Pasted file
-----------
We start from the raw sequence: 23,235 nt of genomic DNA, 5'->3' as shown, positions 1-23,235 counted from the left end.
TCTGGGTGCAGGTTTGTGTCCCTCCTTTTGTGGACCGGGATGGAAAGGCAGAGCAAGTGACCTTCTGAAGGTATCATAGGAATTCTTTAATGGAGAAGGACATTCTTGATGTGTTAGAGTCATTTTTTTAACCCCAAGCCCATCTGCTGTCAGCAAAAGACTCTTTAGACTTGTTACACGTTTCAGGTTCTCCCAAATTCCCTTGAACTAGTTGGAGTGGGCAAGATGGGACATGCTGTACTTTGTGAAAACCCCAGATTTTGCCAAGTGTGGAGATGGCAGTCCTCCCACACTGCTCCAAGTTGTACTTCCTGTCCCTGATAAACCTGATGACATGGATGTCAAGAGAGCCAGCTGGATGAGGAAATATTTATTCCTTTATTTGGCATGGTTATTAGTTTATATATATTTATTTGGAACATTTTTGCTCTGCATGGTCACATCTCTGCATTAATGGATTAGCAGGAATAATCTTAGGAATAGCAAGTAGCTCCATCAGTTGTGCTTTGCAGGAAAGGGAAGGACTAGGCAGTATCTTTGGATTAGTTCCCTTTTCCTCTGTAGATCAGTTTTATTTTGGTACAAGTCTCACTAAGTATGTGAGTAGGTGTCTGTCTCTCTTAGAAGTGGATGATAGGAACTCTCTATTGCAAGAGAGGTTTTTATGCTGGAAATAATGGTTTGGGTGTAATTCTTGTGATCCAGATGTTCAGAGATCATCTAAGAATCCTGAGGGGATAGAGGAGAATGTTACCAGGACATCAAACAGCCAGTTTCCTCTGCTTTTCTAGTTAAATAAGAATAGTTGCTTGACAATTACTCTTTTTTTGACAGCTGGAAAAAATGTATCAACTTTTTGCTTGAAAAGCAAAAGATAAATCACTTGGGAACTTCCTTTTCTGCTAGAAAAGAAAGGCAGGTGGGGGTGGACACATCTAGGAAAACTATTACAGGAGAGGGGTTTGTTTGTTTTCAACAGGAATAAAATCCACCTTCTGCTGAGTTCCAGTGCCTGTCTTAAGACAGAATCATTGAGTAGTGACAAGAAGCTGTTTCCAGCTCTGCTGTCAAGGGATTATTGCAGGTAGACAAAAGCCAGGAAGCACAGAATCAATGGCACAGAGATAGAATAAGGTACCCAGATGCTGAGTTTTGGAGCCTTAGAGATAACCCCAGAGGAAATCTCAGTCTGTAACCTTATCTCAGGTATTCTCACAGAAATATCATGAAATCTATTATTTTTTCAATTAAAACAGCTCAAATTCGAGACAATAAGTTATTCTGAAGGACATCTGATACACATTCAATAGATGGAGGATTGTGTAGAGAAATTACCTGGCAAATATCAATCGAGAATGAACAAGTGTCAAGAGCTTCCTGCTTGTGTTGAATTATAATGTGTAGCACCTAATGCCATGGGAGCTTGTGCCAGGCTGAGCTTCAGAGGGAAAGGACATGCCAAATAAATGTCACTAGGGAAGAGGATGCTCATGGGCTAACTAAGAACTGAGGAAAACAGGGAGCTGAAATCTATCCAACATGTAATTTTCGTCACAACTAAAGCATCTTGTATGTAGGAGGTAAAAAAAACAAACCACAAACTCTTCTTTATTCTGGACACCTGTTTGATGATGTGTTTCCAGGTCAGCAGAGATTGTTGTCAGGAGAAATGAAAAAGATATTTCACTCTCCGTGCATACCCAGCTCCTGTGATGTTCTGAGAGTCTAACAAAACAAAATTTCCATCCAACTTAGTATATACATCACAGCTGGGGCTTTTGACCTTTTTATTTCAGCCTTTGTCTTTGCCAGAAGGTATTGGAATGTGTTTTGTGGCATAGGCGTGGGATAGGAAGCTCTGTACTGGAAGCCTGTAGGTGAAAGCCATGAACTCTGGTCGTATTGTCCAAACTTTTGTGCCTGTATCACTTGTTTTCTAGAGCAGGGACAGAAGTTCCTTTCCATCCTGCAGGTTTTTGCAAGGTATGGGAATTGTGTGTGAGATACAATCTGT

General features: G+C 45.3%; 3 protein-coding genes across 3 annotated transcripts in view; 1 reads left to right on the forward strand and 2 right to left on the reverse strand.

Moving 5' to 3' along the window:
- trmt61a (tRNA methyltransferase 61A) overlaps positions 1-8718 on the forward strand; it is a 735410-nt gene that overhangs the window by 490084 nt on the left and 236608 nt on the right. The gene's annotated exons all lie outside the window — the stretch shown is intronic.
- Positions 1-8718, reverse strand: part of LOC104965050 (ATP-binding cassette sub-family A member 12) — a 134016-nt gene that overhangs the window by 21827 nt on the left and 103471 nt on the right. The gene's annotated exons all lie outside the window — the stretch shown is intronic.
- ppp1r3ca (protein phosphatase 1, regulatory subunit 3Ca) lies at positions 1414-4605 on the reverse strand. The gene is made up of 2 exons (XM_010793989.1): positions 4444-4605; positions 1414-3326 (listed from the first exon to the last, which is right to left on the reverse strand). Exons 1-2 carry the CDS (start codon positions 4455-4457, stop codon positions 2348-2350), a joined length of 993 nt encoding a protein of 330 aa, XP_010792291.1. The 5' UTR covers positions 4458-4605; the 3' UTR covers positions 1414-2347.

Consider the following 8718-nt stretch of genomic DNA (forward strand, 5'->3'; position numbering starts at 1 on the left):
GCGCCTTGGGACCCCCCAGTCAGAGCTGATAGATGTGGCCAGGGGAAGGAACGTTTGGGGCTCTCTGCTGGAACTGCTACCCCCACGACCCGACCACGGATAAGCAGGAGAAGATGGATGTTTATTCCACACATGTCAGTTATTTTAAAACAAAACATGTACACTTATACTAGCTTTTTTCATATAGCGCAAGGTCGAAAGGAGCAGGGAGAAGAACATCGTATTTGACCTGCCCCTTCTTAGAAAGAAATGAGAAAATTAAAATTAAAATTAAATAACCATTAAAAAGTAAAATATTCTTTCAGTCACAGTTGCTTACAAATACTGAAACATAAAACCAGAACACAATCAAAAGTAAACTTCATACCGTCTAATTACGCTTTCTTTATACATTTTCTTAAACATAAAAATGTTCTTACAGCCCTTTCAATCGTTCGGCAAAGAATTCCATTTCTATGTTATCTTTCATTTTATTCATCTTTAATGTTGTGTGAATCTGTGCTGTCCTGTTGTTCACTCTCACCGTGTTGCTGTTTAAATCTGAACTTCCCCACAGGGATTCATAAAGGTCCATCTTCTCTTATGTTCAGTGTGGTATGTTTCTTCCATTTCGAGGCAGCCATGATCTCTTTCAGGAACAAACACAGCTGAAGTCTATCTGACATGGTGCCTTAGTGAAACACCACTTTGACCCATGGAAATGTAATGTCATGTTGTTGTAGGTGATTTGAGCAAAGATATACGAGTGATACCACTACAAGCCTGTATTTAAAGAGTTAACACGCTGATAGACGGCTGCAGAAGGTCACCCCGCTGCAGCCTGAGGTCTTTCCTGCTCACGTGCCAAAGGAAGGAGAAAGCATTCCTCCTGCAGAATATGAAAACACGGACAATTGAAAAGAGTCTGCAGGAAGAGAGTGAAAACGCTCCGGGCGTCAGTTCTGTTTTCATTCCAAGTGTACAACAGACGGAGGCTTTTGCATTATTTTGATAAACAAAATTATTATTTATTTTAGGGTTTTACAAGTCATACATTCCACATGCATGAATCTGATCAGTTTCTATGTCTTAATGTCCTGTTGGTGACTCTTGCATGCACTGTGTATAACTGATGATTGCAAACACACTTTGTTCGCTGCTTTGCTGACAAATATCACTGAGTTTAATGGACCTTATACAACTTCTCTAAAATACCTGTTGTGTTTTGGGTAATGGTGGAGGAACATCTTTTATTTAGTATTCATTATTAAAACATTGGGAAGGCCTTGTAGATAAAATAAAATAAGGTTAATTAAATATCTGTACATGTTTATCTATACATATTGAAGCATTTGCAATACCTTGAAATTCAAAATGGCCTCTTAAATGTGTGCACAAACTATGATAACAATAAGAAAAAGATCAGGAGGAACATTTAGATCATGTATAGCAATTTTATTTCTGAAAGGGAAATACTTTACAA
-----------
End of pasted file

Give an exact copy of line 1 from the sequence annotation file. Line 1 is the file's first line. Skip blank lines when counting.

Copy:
We start from the raw sequence: 23,235 nt of genomic DNA, 5'->3' as shown, positions 1-23,235 counted from the left end.